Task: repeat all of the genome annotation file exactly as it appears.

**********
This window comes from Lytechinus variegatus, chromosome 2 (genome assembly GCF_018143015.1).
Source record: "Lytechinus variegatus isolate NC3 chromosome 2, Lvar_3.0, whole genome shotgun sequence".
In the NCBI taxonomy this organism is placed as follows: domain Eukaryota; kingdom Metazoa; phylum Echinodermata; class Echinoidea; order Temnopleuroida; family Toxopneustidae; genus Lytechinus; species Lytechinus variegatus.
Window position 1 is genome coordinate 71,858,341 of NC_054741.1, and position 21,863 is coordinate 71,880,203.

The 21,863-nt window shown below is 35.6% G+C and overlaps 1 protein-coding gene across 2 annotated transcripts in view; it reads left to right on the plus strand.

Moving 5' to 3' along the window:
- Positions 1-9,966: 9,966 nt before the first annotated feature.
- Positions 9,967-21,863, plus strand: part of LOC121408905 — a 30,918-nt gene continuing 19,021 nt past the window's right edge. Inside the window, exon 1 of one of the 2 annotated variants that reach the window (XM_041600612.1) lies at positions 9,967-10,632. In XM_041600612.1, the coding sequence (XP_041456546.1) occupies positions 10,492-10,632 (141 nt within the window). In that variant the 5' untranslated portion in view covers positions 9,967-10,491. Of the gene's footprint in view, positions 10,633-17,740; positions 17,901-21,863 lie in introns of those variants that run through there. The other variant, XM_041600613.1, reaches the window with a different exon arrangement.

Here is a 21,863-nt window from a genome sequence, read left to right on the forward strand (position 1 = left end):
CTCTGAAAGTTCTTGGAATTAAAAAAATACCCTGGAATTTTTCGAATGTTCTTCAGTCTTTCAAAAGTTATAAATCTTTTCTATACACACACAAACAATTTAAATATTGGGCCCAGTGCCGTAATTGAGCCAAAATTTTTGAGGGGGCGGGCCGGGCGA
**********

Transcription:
This window comes from Lytechinus variegatus, chromosome 2 (genome assembly GCF_018143015.1).
Source record: "Lytechinus variegatus isolate NC3 chromosome 2, Lvar_3.0, whole genome shotgun sequence".
In the NCBI taxonomy this organism is placed as follows: domain Eukaryota; kingdom Metazoa; phylum Echinodermata; class Echinoidea; order Temnopleuroida; family Toxopneustidae; genus Lytechinus; species Lytechinus variegatus.
Window position 1 is genome coordinate 71,858,341 of NC_054741.1, and position 21,863 is coordinate 71,880,203.

The 21,863-nt window shown below is 35.6% G+C and overlaps 1 protein-coding gene across 2 annotated transcripts in view; it reads left to right on the plus strand.

Moving 5' to 3' along the window:
- Positions 1-9,966: 9,966 nt before the first annotated feature.
- Positions 9,967-21,863, plus strand: part of LOC121408905 — a 30,918-nt gene continuing 19,021 nt past the window's right edge. Inside the window, exon 1 of one of the 2 annotated variants that reach the window (XM_041600612.1) lies at positions 9,967-10,632. In XM_041600612.1, the coding sequence (XP_041456546.1) occupies positions 10,492-10,632 (141 nt within the window). In that variant the 5' untranslated portion in view covers positions 9,967-10,491. Of the gene's footprint in view, positions 10,633-17,740; positions 17,901-21,863 lie in introns of those variants that run through there. The other variant, XM_041600613.1, reaches the window with a different exon arrangement.

Here is a 21,863-nt window from a genome sequence, read left to right on the forward strand (position 1 = left end):
CTCTGAAAGTTCTTGGAATTAAAAAAATACCCTGGAATTTTTCGAATGTTCTTCAGTCTTTCAAAAGTTATAAATCTTTTCTATACACACACAAACAATTTAAATATTGGGCCCAGTGCCGTAATTGAGCCAAAATTTTTGAGGGGGCGGGCCGGGCGA